As it hurtles towards a Nov. 6 climax, Illinois’ record-shattering race for governor is throwing off lots of heat but very little light.
Republican incumbent Bruce Rauner and Democratic challenger J.B. Pritzker are saturating the airwaves with attack ads and blistering each other with insults in debates billed as formal that more closely resemble bar brawls in tone. Last week, as the two appeared together before the Sun-Times editorial board, the bickering cross-talk became so hard to follow that editorial page editor Tom McNamee felt compelled to play referee.
“Boys, boys!” McNamee implored the 61-year-old Rauner and 53-year-old Pritzker. “Please, please, please! You have to take turns here a little bit, OK?”
But much of what transpired at the Sun-Times event, as well as other debates featuring the pair, sounded like something out of Groundhog Day with the candidates reliving questionable variations of well-rehearsed put-downs and defenses over everything from tax and spending priorities to a big tax break snagged by Pritzker and Rauner’s handling of a fatal disease outbreak at a state home for aging veterans.
We are not going to attempt to apply Truth-O-Meter ratings to the contradictory claims gushing out at these debates. The sheer volume makes that a foreboding task.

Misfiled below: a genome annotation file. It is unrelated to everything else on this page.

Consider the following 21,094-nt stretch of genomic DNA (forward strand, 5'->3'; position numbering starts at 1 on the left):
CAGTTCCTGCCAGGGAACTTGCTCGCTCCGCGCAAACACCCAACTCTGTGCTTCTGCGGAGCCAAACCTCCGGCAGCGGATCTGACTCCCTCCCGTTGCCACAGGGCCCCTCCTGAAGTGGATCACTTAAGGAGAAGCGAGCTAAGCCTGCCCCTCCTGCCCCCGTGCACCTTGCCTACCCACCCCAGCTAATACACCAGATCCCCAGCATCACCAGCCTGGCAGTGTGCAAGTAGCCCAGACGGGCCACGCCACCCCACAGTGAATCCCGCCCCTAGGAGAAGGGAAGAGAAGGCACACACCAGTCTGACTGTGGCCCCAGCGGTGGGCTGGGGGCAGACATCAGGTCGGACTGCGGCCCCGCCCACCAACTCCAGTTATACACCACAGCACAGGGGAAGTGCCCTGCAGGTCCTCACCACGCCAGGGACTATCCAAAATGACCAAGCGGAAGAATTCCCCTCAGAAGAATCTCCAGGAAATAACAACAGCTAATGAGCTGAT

But here in short-order is a rundown of the highlights — or lowlights.
Rauner portrayed Pritzker as a lawbreaker after a report from the Cook County inspector general, leaked to the Sun-Times, branded a steep property tax break obtained by Pritzker on an empty Gold Coast mansion “a scheme to defraud.”
One factor the report said contributed to that conclusion was a directive to contractors from Pritzker’s wife just days ahead of the property being reassessed in 2015. The order, the report said, was to disconnect every toilet.
At the Sun-Times event and other debates, Pritzker has adhered closely to a script in denying any wrongdoing. “The rules were followed here,” he told the paper’s editorial board. “There were inaccuracies in that report.”
His version of events largely rests on technicalities rather than substance.
The inspector general’s report, while taking issue with how the Pritzker break was handled by the Cook County assessor, also said the office was “the victim of sworn affidavits containing false representations” of the property’s condition as it related to its bathrooms.
Pritzker spokesman Jason Rubin disputed that conclusion, pointing to a statement in sworn documents signed by J.B. Pritzker’s brother-in-law and an assistant to Pritzker’s wife that were used to obtain the breaks: “The property has been vacant and uninhabitable from January 1st, 2012 to present. There are no functioning bathrooms or kitchen. The interior stairwells are unsound.”
“The time period cited in the affidavit refers to the period when the property was vacant and uninhabitable, not the period during which there were no functioning bathrooms or kitchen,” Rubin wrote in an email.
But the statement referred to by Rubin is ambiguous. What’s more, the report also includes a different affidavit form in which the brother-in-law and assistant appear to apply the full three-year time frame to unusable toilets and kitchen.
Rauner, meanwhile, has been on the defensive over his administration’s management of a deadly Legionnaires’ disease outbreak at the historic state-run Quincy Veterans Home in 2015.